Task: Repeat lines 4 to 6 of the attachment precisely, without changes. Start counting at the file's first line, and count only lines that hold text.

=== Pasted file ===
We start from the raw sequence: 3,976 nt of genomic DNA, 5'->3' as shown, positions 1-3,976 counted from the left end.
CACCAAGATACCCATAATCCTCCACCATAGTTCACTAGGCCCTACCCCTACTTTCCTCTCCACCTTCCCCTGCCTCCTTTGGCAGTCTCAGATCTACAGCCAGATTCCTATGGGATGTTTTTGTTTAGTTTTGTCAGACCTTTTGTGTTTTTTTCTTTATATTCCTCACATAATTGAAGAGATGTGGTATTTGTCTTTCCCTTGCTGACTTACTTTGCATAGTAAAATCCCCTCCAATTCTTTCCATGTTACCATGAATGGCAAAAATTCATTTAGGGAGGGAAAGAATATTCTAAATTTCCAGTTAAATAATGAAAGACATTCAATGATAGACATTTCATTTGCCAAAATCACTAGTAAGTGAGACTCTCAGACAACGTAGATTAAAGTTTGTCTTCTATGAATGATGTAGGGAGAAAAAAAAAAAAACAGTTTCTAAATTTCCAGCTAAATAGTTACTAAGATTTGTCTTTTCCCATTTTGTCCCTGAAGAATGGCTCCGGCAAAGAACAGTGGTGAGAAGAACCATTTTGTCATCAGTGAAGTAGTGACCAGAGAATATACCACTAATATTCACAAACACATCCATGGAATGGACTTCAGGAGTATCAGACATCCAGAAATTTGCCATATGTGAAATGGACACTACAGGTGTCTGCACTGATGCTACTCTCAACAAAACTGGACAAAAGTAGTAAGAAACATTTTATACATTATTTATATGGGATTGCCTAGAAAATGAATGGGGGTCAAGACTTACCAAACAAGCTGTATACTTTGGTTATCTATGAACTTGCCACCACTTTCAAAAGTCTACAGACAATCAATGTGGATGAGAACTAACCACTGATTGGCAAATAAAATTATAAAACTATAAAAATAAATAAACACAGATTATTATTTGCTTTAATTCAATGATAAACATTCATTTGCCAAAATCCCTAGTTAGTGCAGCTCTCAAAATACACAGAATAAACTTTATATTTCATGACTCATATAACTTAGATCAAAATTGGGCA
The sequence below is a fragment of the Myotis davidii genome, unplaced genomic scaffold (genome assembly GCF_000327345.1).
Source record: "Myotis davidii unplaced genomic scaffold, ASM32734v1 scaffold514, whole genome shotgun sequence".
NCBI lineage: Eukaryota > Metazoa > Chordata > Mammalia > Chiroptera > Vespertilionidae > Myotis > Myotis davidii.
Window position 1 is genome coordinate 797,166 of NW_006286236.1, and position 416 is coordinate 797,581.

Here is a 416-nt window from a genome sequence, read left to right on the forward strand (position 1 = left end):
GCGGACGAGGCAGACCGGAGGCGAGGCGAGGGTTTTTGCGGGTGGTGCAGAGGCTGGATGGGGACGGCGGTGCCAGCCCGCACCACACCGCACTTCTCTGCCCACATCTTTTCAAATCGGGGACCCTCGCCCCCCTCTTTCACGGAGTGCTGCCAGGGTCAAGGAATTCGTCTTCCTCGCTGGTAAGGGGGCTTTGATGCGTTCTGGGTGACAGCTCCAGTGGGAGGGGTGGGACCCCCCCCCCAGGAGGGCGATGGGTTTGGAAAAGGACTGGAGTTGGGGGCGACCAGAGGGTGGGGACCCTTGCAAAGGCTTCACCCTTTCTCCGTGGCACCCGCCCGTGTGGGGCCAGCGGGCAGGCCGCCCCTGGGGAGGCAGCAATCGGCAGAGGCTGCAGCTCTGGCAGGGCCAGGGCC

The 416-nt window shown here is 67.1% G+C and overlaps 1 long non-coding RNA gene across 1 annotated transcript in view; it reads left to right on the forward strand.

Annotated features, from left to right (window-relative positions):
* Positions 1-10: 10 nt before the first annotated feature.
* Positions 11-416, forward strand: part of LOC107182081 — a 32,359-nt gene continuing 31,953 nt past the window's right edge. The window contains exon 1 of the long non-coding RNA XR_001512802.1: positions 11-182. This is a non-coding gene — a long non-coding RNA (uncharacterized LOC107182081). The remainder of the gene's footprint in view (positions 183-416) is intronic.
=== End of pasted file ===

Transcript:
Source record: "Myotis davidii unplaced genomic scaffold, ASM32734v1 scaffold514, whole genome shotgun sequence".
NCBI lineage: Eukaryota > Metazoa > Chordata > Mammalia > Chiroptera > Vespertilionidae > Myotis > Myotis davidii.
Window position 1 is genome coordinate 797,166 of NW_006286236.1, and position 416 is coordinate 797,581.